Have you ever danced in your living room when no one was home? I don’t mean danced like you would at a party when you know all eyes can see you, but really danced, with only God’s eyes on you. You were amazing, I know. Just like I was. I was a prima ballerina and a lyrical genius. I danced like David before the Lord with all my might (2 Samuel 6:14) and sang a song that rivaled that of the angels. We do marvelous things when our intentions are pure… when we’re sure that no one is watching but God.
As I come to the end of another school year, I necessarily begin to think about the next one. There’s an odd mixture of disappointment and excitement swirling in those thoughts. I remember how last year began, with the song, like David’s, on my lips; and it has ended somewhat muted (like when you realize that someone is behind the shower door listening as you belt out your world class rendition of the Star Spangled Banner). My plans for the new school year are grand though. This is the year I will rise up and catch grace on a shooting star. Every year begins that way. Ah yes, this is the year I will dance while I teach! That is my dream anyway; the one I speak when I’m alone in my living room before the Lord.
How would you teach if no one was watching? What would your day look like if there was no superintendent, no testing, no skeptic to satisfy?
The first time I actively engaged this question, I felt a lump of emotion rise to my throat. There was a freedom and joy in the answer that startled me. My days would not look like my days as they are now. My books would be different. There would be a lot more doing, seeing, and dancing. The liturgical year would be my school calendar and that rhythm would guide our dance steps. My heart soars at the thought… and then shrinks back in fear.
It is shameful for me to think about how much of my school is led by fear. There have been many days when I have sat paralyzed by the immensity of the task, this educating and planning so that the children will be a success. The sun shone and the world looked inviting and it beckoned. And I said “NO” because I was afraid. Maybe we’ll go to Mass today and to the park and pick some flowers to press… and then we’ll visit someone and paint something and lay around and read and write letters to mail. And then I thought about the unfinished workbook pages…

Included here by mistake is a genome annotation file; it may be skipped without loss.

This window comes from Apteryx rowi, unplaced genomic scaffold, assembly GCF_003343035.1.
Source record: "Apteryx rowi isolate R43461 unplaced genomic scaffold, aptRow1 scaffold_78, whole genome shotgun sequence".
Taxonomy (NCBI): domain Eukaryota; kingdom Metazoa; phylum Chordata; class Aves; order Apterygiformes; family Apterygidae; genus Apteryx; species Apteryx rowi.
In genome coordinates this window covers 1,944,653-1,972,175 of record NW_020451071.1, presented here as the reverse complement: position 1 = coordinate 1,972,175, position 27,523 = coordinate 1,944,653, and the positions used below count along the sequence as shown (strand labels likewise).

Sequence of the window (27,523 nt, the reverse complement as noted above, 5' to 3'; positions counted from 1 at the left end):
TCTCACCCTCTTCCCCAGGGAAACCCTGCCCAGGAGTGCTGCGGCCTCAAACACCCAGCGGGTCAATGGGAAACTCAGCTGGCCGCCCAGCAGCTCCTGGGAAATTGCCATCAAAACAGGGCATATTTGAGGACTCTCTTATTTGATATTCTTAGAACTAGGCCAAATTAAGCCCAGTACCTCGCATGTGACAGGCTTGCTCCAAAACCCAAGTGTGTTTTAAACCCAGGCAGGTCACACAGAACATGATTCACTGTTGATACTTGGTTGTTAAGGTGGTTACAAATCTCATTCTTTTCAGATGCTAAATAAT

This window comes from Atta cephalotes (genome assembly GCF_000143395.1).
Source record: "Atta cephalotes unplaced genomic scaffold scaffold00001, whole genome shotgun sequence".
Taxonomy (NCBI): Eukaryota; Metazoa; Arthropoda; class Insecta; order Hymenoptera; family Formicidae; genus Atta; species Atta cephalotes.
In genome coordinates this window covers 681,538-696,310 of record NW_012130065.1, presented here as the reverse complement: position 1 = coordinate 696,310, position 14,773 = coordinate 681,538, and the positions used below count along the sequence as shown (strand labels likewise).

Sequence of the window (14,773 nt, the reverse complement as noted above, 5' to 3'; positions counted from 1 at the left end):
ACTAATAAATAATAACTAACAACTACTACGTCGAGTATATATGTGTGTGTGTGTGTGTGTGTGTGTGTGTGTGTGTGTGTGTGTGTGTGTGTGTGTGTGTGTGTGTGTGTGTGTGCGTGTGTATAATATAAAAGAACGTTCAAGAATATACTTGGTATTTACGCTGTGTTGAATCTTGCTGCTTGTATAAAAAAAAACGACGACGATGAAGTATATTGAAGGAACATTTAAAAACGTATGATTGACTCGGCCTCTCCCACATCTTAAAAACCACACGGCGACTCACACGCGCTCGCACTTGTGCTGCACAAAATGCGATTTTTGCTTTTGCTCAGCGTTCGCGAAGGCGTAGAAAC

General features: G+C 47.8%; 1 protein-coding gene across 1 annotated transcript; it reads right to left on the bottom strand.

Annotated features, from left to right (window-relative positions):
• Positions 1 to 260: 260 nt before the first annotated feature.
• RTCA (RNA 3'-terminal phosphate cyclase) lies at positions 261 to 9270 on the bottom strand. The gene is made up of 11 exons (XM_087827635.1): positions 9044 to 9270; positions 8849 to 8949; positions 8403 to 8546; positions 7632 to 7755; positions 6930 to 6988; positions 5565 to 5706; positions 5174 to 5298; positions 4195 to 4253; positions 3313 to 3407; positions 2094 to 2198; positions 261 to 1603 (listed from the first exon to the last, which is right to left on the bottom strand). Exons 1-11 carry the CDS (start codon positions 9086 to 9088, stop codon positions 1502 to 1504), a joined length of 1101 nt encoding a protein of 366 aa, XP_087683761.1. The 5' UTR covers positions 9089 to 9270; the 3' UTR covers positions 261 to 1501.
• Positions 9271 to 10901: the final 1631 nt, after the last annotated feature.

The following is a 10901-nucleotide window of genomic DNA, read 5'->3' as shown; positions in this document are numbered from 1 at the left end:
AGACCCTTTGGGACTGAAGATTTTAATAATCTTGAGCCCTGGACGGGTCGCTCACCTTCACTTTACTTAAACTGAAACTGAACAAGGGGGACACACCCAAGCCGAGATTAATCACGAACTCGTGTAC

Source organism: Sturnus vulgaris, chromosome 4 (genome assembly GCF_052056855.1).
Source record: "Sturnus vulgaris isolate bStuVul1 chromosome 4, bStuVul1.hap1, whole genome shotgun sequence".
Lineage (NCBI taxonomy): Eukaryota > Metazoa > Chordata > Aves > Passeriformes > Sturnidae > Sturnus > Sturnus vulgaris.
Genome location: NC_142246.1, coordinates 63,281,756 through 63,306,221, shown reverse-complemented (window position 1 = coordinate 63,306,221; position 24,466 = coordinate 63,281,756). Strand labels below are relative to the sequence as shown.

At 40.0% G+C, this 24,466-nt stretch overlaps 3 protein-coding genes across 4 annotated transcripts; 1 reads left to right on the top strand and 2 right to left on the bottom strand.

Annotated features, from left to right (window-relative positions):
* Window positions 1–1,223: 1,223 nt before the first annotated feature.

The interior dialogue begins and we think of the empty box waiting to be checked. We think of our planner. We think of our neighbors and of grandma, God bless her, who keeps asking after our school work. We think of the superintendent. We think of college. Our brains start to calculate. Well, I guess we can make the park a “nature hike” and cover Science. Pressing flowers could be Art if we display them on the wall. Maybe we could call it Botany. Painting is Art, too… is that too much Art? Reading is good but maybe I should ask some comprehension questions in the car. Writing letters could certainly be English. And if we skip Mass, we can get those workbook pages done in the morning.
We begin to calculate the joy and purity out of the dance… and the children begin to notice… and droop. We are like bargain shoppers: How can I fit every single particle of life into school? And isn’t that backwards?
My mission for the coming school year is to invite that passion and purity back into our home. I do have boxes I must check and papers I must sign, but as I stand at my mental blackboard, I remember the primary reason I educate my children at all and I resolve to keep it in sight this year.
In the Scriptures, Jesus never specifically teaches children, only adults. He calls the children to Himself and He touches them. Then He exhorts the adults to become as the children (Luke 18:16). He calls us to trust. He calls us to purity and joy. He calls us to dance like a child before His throne and learn to love Him for His sake and not just because He is a subject on the list.
How would you teach if there was no one but Jesus watching? As we rework our goals for the coming school year, I will write them down and refer to them when I need reminding. At the top of the page I will write:
Dance Like David… With All Our Might
College scholarships have never been known to increase character or holiness.
Maybe a day will come when I will dance, sing, speak, write, and teach before the Lord with all my might… and not care if you are there to see me. Maybe I will not change any step or word of it out of fear even though I might be misunderstood. And maybe, the Lord will see my children grown and still dancing before Him, and turn to me and say…
“Well done, good and faithful servant… enter into the joy of your master.” (Matthew 25:14-30)
If we engage the Heart of Jesus, He will bless our children. He will teach us and call them. And they will come joyfully to His arms even when the world rebukes them for it. Mission accomplished.
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